Tovar, Camilo Ernesto (2008) : DSGE Models and Central Banks, Economics Discussion Papers / Institut für Weltwirtschaft, No. 2008-30, http:// hdl.handle.net/10419/27466
"From a more technical point of view there are important concerns related to the degree of misspecification of current DSGE models. Well-known economists have argued that DSGE models are too stylized to be truly able to describe in a useful manner the dynamics of the data. Sims (2006), for instance, considers DSGE models to be only story-telling devices and not hard scientific theories. He argues that there is no aggregate capital or no aggregate consumption good, and that the real economy has a rich array of financial markets, which have not been included so far in a wide and successful manner into these models."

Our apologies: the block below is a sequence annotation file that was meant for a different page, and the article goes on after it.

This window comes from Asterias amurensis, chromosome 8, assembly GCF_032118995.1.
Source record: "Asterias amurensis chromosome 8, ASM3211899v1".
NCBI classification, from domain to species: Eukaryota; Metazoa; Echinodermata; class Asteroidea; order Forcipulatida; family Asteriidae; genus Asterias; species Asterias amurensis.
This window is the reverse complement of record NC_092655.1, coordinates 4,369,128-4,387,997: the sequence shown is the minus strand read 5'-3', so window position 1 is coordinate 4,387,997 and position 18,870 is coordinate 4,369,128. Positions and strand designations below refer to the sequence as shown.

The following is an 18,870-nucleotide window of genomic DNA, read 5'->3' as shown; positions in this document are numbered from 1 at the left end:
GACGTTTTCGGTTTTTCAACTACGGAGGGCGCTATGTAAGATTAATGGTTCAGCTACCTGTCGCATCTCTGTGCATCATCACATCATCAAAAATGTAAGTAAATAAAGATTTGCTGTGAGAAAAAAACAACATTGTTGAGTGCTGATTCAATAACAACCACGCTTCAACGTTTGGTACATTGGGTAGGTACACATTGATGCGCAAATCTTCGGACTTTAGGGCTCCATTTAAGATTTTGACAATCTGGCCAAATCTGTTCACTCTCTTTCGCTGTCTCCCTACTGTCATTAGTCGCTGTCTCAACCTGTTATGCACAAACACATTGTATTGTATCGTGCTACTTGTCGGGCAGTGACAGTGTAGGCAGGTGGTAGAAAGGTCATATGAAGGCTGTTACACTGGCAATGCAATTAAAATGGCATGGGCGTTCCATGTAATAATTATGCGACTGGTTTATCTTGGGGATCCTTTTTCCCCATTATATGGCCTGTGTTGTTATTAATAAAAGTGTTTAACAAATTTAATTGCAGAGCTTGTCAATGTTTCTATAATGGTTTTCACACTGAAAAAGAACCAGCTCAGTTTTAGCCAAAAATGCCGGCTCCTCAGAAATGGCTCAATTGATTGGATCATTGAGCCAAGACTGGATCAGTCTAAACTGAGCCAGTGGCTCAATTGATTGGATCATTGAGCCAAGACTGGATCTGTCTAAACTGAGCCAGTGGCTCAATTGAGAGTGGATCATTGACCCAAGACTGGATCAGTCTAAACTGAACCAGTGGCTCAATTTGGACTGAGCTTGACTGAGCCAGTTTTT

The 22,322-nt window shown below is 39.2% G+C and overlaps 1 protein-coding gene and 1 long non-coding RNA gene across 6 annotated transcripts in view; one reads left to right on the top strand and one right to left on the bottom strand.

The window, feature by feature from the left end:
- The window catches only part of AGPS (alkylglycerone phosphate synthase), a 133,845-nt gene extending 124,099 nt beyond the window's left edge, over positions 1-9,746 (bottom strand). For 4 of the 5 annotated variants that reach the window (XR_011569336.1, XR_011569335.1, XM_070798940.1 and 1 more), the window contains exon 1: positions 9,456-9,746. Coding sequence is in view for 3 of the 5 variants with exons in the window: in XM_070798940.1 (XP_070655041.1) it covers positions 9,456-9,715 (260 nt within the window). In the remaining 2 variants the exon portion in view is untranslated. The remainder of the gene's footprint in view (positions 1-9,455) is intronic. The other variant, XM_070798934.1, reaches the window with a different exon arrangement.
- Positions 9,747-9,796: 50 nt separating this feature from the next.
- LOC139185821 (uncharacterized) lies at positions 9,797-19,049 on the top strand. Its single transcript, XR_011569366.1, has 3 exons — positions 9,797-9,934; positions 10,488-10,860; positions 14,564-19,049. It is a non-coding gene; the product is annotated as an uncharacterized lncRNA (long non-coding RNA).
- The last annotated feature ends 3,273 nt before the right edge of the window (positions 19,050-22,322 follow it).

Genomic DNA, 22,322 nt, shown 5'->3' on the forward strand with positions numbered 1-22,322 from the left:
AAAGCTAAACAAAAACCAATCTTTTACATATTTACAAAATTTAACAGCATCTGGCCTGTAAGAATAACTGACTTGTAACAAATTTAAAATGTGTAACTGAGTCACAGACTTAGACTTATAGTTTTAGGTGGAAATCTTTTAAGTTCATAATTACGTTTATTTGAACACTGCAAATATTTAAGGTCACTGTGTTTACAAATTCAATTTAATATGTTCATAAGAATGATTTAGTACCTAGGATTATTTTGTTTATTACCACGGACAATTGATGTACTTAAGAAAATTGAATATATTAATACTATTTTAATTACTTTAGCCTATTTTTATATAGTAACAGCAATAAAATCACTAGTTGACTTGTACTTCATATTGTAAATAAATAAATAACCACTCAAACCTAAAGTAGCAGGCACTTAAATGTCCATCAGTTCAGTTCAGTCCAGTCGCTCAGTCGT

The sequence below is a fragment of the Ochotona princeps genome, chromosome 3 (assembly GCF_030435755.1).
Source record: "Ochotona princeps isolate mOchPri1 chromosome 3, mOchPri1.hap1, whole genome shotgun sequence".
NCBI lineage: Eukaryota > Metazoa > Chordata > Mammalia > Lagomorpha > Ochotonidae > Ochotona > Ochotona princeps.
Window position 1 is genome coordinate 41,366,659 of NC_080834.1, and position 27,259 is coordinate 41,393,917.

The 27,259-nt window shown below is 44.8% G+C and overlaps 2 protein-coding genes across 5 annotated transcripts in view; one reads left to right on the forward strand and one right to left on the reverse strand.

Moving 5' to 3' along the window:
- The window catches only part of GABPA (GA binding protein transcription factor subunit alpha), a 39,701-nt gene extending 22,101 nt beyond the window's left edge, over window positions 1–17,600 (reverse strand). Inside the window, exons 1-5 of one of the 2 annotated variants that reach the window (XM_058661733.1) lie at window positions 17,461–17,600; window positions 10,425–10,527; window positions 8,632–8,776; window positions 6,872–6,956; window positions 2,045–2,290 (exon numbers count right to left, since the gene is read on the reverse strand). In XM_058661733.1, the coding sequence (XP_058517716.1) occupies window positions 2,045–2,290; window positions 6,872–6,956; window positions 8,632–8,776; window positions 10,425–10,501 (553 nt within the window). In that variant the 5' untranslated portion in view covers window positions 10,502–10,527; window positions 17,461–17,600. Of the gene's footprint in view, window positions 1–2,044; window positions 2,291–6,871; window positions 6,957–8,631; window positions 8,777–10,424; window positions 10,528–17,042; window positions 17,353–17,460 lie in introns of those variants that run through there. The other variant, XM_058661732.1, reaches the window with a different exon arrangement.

"Others have also warned about the "principle of fit" (ie models that fit well should be used for policy analysis, and models that do not fit well should not be used)."
"For instance, data transformations, such as detrending and the elimination of out- liers, together with the selection of appropriately stable periods, or the elimination of structural breaks, are common prerequisites to take these models to the data (Canova (2007))."
I take those quotes (go read the paper if you think I took them out of context) as solid evidence for my assertions that: (1) There weren't banks (in any meaningful sense) in the DSGEs being used until recently. (2) People using the models were trying to smooth things out and throwing away data that indicated disruptive changes.
Honestly, by saying "there is no aggregate capital", this author is saying an even stronger version of "there are no banks" than I thought.
I'm all in favor of simulation models, even DSGEs in helping central bankers make decisions. But this was a clear error of over-simplification that directly contributed to blindness in advance of the bust on the part of policy makers.